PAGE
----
Carbon capture and storage (CCS) is an opportunity for the UK to deliver net zero carbon emissions.
That’s according to a report by Scottish Carbon Capture & Storage (SCCS) which shows how low carbon and competitive economies can be “rapidly and uniquely assisted” by CCS.
It set out some of the assets the technology can deliver to the country’s economy.
They include retaining skilled jobs, creating new industries, a large scale of CCS projects and an oil and gas workforce that delivers high-quality infrastructure for the UK and Europe.
The report also highlights the potential cost to taxpayers of delaying CCS deployment, the loss of crucial infrastructure through North Sea decommissioning and the risk of a “brain drain” of expertise to countries where the technology is already being delivered.
It calls for a reset of goals and ambition in the UK and recommends an effort by the industry, government and academia in delivering industrial CCS, clarity on costs and supporting a Scottish CO2 hub.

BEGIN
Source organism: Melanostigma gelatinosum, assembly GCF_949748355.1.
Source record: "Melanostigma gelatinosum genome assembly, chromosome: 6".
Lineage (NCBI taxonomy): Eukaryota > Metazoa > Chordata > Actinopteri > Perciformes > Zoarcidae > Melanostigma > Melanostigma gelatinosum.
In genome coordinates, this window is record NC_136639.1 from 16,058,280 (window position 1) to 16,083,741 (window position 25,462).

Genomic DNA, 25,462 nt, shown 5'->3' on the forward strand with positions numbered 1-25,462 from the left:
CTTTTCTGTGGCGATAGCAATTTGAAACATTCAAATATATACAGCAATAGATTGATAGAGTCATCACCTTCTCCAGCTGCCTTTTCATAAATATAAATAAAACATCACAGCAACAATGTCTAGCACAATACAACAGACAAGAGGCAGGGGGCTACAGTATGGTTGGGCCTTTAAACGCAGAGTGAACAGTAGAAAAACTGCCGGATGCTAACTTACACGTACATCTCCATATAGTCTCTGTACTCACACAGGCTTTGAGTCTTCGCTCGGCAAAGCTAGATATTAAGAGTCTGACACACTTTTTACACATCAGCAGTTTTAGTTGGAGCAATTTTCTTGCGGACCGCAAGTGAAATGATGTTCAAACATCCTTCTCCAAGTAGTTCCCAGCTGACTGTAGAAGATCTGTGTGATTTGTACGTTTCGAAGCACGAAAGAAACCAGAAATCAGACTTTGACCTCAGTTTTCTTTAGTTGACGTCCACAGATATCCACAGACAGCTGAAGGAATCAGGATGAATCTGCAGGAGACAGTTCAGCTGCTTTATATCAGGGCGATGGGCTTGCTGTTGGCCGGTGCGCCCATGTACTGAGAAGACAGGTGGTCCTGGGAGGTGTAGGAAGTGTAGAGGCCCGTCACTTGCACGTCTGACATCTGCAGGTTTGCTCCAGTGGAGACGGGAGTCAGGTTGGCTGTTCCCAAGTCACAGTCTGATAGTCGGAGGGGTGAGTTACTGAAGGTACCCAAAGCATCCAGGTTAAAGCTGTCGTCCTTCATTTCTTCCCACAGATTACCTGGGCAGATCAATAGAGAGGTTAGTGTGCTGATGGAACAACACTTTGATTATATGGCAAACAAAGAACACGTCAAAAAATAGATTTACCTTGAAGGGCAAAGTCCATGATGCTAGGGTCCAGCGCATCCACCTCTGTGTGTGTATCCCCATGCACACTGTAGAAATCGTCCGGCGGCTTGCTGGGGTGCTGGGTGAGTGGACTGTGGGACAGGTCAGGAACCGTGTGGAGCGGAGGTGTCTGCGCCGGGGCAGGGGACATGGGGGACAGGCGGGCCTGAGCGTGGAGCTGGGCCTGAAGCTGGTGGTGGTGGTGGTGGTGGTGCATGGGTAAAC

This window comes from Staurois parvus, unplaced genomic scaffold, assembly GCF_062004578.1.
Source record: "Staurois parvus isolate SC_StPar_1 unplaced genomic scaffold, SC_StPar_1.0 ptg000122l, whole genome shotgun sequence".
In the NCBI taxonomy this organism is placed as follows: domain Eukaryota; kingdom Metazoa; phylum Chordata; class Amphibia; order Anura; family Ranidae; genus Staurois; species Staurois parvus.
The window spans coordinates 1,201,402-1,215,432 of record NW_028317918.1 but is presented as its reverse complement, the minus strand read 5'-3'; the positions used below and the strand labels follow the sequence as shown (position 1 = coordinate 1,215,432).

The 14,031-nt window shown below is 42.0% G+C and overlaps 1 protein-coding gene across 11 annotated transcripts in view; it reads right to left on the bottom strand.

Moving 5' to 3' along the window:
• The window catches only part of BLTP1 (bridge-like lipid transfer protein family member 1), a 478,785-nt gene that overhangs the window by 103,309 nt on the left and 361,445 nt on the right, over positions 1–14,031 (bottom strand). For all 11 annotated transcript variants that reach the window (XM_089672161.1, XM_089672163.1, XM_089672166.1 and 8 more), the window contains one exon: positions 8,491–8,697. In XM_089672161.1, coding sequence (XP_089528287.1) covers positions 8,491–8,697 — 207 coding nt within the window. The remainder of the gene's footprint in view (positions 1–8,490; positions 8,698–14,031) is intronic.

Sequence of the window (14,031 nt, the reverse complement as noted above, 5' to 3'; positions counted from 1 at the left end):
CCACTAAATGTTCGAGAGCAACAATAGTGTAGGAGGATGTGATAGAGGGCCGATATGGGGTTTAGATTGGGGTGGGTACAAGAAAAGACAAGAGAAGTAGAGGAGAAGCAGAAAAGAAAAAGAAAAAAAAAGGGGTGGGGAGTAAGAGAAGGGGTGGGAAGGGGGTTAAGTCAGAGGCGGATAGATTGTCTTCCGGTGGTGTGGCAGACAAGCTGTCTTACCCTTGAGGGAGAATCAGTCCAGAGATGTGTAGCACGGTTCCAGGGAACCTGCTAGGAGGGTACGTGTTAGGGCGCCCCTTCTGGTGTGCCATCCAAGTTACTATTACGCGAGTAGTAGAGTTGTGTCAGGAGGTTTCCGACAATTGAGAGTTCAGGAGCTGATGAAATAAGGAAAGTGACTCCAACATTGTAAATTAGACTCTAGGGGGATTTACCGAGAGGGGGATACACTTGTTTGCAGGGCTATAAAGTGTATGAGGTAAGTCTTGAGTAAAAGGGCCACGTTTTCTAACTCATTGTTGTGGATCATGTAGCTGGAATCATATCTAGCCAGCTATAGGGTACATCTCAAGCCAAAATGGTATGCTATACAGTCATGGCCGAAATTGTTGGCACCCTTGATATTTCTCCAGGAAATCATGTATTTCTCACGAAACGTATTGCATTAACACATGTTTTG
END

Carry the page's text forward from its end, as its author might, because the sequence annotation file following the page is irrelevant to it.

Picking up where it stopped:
Professor Stuart Haszeldine, SCCS Director said: “In the UK, we have an enviable set of unique offshore assets that, if used now rather than decommissioned, will deliver a least-cost pathway to a competitive, low carbon economy. Any delay risks creating a considerable burden for UK taxpayers further down the line as well missing the opportunity to build a homegrown CCS industry that can support the climate actions of other countries.
“The progress and potential of CCS in the UK is much more than a government competition. Our report describes why we need to get one of the most obvious and effective climate change tools back on track and highlights the strengths and opportunities that the UK – and Scotland, in particular – possesses.”
In November, the government axed its £1 billion CCS competition.
According to a report by the Energy and Climate Change Committee, meeting the country’s climate commitments could be challenging without investment in CCS.